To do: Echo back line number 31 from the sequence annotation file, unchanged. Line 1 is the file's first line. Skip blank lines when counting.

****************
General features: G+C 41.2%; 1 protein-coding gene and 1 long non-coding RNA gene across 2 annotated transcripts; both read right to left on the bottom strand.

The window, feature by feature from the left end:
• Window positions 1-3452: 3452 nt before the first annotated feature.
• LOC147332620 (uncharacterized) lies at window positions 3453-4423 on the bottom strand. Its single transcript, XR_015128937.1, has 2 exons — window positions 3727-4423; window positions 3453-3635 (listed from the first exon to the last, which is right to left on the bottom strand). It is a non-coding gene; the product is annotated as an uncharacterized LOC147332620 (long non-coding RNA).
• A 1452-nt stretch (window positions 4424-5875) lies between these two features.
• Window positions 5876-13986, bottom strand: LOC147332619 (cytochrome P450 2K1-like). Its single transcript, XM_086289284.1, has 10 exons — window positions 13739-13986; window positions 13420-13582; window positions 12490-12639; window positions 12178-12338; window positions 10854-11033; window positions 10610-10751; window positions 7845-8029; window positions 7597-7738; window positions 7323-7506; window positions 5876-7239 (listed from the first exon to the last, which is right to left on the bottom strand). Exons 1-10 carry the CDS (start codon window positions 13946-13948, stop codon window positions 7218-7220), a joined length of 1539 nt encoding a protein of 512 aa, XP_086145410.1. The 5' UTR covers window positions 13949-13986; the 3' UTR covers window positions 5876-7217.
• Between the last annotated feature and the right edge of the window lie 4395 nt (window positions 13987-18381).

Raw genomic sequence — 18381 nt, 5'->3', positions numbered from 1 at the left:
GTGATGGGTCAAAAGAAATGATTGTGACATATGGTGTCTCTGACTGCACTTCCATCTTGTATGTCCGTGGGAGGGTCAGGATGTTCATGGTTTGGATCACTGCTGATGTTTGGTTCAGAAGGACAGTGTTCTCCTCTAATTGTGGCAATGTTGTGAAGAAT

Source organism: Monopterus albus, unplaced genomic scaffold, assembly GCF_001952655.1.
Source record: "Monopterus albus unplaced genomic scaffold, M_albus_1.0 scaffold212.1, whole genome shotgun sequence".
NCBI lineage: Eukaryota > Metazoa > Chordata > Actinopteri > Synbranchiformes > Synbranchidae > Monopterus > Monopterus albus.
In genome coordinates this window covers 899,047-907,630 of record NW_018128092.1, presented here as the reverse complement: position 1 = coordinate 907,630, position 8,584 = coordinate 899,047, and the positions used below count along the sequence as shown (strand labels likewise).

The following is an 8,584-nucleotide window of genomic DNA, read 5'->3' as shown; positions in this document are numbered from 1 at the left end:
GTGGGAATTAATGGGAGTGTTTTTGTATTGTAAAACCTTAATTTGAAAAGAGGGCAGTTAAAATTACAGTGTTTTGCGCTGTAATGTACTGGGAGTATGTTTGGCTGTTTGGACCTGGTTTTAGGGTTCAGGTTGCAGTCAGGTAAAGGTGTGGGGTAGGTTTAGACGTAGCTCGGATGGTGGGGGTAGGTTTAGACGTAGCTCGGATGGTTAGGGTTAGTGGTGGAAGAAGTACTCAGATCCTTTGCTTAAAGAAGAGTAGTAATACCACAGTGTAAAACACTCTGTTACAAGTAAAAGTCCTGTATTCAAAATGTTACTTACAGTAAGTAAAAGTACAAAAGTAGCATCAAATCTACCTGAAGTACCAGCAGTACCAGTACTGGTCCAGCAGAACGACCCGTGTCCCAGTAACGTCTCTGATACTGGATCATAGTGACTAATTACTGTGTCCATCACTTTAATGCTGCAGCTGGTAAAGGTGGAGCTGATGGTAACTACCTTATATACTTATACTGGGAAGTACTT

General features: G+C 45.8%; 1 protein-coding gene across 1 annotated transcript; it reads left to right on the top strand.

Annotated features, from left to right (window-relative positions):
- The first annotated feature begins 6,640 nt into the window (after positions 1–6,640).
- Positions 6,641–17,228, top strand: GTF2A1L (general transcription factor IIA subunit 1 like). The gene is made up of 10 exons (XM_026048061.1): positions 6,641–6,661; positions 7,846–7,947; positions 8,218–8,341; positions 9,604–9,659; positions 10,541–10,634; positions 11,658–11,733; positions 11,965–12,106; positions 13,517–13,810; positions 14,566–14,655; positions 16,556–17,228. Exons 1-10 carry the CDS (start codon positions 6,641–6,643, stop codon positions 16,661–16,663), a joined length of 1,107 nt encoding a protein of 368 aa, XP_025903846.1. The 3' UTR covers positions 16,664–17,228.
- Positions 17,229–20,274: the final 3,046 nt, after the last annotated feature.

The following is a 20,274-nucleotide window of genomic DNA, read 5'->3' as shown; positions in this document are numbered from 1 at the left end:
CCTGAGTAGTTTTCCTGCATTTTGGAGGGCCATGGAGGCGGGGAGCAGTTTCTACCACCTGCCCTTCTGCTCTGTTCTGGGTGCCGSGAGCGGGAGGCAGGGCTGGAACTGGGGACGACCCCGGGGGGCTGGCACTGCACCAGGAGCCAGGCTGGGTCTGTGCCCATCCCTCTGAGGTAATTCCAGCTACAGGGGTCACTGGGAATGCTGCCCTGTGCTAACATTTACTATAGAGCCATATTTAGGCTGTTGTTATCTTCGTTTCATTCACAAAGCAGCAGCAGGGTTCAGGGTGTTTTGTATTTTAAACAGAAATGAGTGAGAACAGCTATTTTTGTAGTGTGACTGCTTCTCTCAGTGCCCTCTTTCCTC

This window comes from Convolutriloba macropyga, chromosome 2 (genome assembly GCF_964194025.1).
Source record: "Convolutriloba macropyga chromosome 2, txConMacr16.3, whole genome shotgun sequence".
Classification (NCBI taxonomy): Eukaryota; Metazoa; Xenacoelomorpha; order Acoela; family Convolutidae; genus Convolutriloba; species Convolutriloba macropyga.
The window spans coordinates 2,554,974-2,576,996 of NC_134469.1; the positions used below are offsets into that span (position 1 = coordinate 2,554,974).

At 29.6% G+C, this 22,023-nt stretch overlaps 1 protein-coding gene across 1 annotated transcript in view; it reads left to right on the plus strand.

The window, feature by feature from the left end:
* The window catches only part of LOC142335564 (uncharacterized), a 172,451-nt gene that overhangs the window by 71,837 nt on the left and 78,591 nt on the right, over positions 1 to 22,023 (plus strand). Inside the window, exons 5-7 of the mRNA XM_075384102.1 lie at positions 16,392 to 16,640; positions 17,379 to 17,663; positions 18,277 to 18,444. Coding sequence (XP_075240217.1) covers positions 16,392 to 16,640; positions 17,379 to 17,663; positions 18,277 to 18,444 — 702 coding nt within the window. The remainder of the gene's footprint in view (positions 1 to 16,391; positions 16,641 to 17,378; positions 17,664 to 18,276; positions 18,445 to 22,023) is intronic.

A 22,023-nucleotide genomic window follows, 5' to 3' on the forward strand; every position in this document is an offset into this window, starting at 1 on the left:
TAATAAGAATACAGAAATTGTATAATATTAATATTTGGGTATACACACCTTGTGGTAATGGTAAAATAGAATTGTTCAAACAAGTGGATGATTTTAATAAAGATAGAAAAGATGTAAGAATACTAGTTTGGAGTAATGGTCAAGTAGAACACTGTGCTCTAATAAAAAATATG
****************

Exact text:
TAATAAGAATACAGAAATTGTATAATATTAATATTTGGGTATACACACCTTGTGGTAATGGTAAAATAGAATTGTTCAAACAAGTGGATGATTTTAATAAAGATAGAAAAGATGTAAGAATACTAGTTTGGAGTAATGGTCAAGTAGAACACTGTGCTCTAATAAAAAATATG